My reading of <a class="ext-link" href="http://www.haskell.org/onlinereport/haskell2010/haskellch2.html"><span class="icon"></span>http://www.haskell.org/onlinereport/haskell2010/haskellch2.html</a>
(section 2.2 and 2.6):
</p>
<ul><li>The report BNF token "graphic", which can be used in literals, includes indirectly many Unicode classes, but uniWhite is not one of them. Thus the only Unicode whitespace allowed to represent itself in literals is ASCII space.
</li><li>Unicode formatting characters are not mentioned in the BNF that I can see, so are not allowed in literals.
</li><li>String gaps are made out of the report BNF token whitespace, which <em>does</em> include uniWhite.
</li></ul><p>
Who wants what:
</p>
<table class="wiki">
<tr><td style="text-align: center"> </td><th> GHC </th><th> Report </th><th> Me
</th></tr><tr><td> Format in string </td><td style="text-align: center"> No </td><td style="text-align: center"> No </td><td style="text-align: center"> Yes
</td></tr><tr><td> Space/uniWhite in string </td><td style="text-align: center"> Yes </td><td style="text-align: center"> No </td><td style="text-align: center"> Yes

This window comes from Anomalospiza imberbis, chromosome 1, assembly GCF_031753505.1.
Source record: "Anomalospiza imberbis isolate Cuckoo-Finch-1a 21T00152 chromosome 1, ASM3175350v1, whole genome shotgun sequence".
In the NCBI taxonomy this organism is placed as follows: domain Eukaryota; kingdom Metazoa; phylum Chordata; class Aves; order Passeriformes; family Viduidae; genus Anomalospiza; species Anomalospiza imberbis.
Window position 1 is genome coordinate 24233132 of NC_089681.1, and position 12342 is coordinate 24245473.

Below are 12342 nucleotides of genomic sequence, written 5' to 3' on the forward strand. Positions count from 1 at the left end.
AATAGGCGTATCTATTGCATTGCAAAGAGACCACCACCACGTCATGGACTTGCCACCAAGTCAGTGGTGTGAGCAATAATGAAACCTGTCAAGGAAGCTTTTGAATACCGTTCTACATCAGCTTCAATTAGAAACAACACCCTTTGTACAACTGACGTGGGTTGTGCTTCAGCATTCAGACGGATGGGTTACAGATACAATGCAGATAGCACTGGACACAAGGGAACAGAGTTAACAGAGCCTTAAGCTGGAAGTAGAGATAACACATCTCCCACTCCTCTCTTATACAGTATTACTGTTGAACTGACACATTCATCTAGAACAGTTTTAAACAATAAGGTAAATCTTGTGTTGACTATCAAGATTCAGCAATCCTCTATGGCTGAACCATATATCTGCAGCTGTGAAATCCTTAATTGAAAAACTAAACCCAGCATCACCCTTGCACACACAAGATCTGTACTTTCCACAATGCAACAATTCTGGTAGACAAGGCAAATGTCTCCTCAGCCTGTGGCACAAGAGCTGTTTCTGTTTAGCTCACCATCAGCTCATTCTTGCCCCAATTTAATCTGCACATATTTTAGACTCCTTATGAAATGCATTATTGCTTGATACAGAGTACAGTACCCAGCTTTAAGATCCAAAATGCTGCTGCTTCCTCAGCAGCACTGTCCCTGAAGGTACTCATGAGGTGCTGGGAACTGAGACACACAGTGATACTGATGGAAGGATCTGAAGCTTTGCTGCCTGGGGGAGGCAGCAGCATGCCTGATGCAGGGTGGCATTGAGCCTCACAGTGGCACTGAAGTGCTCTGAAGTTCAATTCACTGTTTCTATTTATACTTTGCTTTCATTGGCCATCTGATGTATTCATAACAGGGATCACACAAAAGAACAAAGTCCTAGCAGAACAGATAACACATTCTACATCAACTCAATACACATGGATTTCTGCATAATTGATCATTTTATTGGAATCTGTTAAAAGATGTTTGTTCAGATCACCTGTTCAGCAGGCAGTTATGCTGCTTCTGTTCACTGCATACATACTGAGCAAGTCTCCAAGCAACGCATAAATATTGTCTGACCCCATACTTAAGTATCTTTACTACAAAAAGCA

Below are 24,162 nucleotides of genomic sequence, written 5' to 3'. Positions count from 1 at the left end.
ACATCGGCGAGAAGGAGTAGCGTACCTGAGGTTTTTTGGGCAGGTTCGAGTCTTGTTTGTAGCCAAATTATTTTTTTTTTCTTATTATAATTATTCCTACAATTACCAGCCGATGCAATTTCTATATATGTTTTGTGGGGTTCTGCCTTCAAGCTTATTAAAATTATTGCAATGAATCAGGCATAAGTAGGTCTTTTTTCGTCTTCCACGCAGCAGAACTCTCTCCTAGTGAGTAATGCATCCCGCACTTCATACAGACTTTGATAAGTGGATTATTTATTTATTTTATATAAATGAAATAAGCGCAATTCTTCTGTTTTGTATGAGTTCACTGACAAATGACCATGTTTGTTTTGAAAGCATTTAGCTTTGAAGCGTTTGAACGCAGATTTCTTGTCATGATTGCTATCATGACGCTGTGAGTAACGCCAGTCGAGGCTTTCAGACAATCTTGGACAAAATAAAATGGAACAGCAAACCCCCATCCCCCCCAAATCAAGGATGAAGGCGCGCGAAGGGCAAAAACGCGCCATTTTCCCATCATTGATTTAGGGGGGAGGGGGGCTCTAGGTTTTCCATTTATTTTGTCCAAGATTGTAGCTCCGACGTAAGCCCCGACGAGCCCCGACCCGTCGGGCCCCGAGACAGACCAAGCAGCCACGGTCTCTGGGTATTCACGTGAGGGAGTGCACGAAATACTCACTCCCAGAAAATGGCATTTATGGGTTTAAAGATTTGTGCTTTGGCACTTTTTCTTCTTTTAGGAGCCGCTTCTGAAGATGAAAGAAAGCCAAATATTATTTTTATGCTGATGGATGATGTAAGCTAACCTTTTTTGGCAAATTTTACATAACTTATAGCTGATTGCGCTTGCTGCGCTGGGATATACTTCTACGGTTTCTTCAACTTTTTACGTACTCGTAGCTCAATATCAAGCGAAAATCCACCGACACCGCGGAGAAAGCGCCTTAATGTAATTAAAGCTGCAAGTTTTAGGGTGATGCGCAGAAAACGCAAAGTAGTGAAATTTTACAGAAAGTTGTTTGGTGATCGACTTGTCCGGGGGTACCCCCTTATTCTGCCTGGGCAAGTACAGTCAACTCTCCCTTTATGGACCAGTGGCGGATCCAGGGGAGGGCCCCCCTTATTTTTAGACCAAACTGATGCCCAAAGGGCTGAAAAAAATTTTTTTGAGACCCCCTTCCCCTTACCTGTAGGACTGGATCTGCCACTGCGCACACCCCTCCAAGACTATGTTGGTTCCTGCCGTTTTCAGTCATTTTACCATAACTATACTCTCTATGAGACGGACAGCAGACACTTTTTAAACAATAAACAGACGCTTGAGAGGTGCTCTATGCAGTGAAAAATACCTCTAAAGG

</td></tr><tr><td> Space/uniWhite in string gap </td><td style="text-align: center"> No </td><td style="text-align: center"> Yes </td><td style="text-align: center"> Dunno
</td></tr></table>
<p>
In short, GHC's behavior is buggy and/or annoying in two opposite ways:
</p>
<ul><li>It leaves out some Unicode characters as allowable in strings and character literals, presumably because the report says so.
</li><li>It allows some characters the report says it <em>shouldn't</em>, and refuses some characters the report says it <em>should</em>.
</li></ul>Resultshttp://ghc.haskell.org/trac/ghc/ticket/8524#changelog
http://ghc.haskell.org/trac/ghc/ticket/8555
http://ghc.haskell.org/trac/ghc/ticket/8555#8555: Simplify given `Coercible` constraintsFri, 22 Nov 2013 14:00:56 GMTnomeata<p>
It would be feasible and possibly useful if
</p>
<pre class="wiki">foo :: Coercible [a] [b] => a -> b
foo = coerce
</pre><p>
would work. This involve simplifying <tt>CtGiven</tt>s similar to how given (nominal) equalities are simplified.
</p>
<p>
I’ll defer working on this, as it is not strictly required, it seems.
</p>
Resultshttp://ghc.haskell.org/trac/ghc/ticket/8555#changelog
http://ghc.haskell.org/trac/ghc/ticket/8740
http://ghc.haskell.org/trac/ghc/ticket/8740#8740: Deriving instance conditionally compilesWed, 05 Feb 2014 20:44:03 GMTthomaseding<pre class="wiki">{-# LANGUAGE GADTs #-}